By: L.N. Reklai
November 2, 2016 (Koror) The race to Olbiil ra Kelulau (OEK), the national congress, was as heated as the contest for highest seat in the national government. Palau population was glued to their radios, tv, phones, and facebook, both in Palau and around the world, keeping tab on every single drop or increase in their candidates numbers. [restrict]
National issues were central to this election. The issues were raised by citizens through social media, news and public forums and had the voters scrutinizing their candidates to national legislature.
The race for the senate had 25 senate candidates. Of the 25, 8 are incumbent senators, 1 is incumbent delegate, 5 were former OEK members, 2 were former ministers, and 9 are new entrants. The list also contains 6 female candidates, the largest contingent of women to ever run for Senate seats.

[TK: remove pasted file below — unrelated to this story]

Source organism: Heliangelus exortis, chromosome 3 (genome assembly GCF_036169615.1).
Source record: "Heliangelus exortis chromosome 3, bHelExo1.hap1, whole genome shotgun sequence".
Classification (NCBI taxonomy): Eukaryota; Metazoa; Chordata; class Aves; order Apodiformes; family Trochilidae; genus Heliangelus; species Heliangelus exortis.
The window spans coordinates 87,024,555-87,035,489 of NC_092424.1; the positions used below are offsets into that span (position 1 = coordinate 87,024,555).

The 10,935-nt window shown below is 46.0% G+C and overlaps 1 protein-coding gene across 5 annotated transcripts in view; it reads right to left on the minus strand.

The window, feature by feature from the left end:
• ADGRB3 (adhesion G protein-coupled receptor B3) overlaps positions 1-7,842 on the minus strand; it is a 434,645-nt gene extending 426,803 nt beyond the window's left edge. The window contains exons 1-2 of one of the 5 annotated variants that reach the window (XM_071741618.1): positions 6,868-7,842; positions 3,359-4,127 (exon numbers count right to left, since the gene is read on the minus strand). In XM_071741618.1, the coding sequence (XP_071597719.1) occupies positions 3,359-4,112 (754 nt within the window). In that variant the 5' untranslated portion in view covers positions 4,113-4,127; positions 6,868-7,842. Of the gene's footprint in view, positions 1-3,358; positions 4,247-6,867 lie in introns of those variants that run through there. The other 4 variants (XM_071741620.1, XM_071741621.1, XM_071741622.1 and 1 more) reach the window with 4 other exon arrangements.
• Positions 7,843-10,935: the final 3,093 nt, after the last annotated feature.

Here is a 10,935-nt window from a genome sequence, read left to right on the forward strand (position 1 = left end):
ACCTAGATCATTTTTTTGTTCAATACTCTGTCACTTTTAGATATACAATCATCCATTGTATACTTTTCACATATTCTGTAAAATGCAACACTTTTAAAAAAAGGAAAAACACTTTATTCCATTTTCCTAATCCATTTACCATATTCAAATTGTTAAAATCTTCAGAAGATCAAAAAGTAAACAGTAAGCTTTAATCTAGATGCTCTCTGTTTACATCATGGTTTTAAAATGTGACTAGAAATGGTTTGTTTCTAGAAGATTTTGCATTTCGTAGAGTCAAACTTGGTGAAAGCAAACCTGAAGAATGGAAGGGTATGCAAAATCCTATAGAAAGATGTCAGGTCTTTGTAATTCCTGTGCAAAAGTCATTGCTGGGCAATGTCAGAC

The House of Delegates had some historical firsts with four women candidates on the ballot and 2 that were running as write-in candidates. Six of the 16 States seats were uncontested and one State had five candidates vying for one seat.
This is the first Palau national race that was fought across villages, oceans, and countries with the new technological advancements. Likewise, the election and tabulation were broadcasted live on radio waves, on television, on the internet and on social media.
Unofficial result for the senate currently have Steven Kuartei, Mason Whipps, Frank Kyota, Aric Nakamura, Mark Rudimch, Hokkons Baules, Phillip Reklai, Uduch Senior, Regis Akitaya, John Skebong, Alan Marbou, Rukebai Inabo, and Kerai Mariur on the top 13 of the list. Following closely is Camsek Chin, Faustina Rehuher, Steven Kanai, Alan Seid, Seit Andres, Satoru Adachi, Santy Asanuma, Surech Bells, Rebecca Ngirmechaet, Joan Tarkong, and Greg Ngirmang in the order from top to bottom.
With 2,900 absentee ballots at stake, the order may shift but political observers state that it may not shift too drastically than what was reflected from the local election. [/restrict]